This book proposes that what we have seen in the last few decades is exactly that. A conspiracy between right wing political elites to control a section of our society which had formerly been controlled by slavery then by Jim Crow. It’s an excellent example of evil flourishing when good people do nothing. If you are a member of the hard right this book will make your blood boil. It makes an excellent case against your core views and beliefs with extensive and detailed evidence for the case, which will likely send you running back to Fox News to get your reality reinforced. If you lean even slightly liberal or are just a busy middle of the road kind of person who has scratched your head about “those people” getting sent to jail in such large numbers this book will rock your world. Either way you should read this. I defy you not to have at least one “aha!” moment per chapter….this book will haunt you…it may even make you cry.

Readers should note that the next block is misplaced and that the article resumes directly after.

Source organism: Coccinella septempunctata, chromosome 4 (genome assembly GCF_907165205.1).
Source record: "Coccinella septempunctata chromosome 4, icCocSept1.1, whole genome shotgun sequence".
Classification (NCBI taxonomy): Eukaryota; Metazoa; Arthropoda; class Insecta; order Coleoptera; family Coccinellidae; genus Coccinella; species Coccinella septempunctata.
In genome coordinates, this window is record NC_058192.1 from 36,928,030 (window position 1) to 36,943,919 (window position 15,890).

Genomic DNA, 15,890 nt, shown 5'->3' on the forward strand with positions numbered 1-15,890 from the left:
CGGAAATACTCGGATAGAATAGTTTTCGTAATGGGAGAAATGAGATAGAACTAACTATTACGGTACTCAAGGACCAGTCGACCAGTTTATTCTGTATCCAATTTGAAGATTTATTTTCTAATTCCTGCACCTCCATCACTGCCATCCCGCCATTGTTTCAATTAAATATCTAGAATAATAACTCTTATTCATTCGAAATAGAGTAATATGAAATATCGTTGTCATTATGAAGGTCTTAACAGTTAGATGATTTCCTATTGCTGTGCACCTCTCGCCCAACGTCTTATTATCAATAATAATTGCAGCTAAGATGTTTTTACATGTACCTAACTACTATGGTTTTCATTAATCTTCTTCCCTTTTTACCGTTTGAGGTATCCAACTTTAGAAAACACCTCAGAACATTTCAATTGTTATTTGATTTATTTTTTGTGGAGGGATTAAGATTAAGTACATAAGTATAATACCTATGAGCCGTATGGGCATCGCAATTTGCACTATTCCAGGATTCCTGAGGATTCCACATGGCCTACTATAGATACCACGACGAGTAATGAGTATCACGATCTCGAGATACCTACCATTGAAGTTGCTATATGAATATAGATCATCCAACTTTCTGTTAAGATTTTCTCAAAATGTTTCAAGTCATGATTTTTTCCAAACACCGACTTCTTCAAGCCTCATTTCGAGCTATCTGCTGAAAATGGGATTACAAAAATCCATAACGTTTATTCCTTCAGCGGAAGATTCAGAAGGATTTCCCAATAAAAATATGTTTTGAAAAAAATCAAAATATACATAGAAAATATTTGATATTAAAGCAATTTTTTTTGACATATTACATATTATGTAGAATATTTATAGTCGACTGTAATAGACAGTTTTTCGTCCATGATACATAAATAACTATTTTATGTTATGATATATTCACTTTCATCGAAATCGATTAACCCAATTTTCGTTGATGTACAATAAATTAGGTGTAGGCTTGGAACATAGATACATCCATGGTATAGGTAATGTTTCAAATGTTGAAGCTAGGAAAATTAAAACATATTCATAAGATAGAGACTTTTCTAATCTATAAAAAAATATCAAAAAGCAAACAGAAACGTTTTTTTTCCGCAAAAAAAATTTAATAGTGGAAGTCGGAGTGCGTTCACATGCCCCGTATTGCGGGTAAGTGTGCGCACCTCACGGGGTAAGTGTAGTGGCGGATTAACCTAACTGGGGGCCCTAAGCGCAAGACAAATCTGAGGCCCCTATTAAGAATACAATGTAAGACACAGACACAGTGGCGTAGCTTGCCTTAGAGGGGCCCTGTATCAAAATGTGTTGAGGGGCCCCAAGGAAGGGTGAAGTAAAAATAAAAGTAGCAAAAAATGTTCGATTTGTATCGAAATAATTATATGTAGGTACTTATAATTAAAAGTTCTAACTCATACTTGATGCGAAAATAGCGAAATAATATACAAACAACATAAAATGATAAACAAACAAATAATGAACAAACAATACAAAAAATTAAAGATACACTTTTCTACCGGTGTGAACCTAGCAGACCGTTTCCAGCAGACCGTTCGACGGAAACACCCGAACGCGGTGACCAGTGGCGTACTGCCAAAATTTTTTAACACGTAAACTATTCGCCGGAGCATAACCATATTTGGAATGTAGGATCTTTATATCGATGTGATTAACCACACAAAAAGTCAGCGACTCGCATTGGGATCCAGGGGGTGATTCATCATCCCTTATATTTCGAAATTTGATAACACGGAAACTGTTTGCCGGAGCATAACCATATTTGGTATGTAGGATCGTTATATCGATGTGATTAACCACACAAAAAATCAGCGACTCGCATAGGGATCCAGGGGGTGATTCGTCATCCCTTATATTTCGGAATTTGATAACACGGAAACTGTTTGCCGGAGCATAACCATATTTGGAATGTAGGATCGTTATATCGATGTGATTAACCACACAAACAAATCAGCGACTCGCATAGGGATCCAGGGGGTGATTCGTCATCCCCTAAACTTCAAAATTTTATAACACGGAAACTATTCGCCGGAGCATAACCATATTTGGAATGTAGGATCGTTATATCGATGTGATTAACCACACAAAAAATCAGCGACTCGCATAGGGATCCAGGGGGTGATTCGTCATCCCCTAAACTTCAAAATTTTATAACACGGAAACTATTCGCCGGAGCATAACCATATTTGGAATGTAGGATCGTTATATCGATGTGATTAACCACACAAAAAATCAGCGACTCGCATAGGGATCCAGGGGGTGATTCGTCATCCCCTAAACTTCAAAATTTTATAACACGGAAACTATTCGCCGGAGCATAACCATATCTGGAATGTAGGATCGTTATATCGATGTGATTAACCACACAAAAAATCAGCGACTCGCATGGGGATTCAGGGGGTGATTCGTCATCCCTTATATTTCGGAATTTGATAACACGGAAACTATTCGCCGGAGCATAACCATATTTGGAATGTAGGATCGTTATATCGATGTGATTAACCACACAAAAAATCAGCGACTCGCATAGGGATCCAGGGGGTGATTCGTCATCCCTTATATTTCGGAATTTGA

If you want to attempt to come to terms with what ‘the war on drugs’ unfair policing, mandatory minimums and the impact that so many people getting felony convictions for such minor crimes has had on our society this book will take you by the hand and lead you through the last hundred or so years of our history and open your eyes. The conclusion is as startling as it is depressing, every thinking person in our society should read this book…and perhaps we can then start to solve the problem it so disturbingly describes.

121 people found this helpful

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  • Tom Schafer
  • 2020-06-28

Opinion instead of facts

Very few facts were pointed to that would bolster her opinion. Much of what was attempted to be past on as fact were simply opinions of others eg Dubois.

9 people found this helpful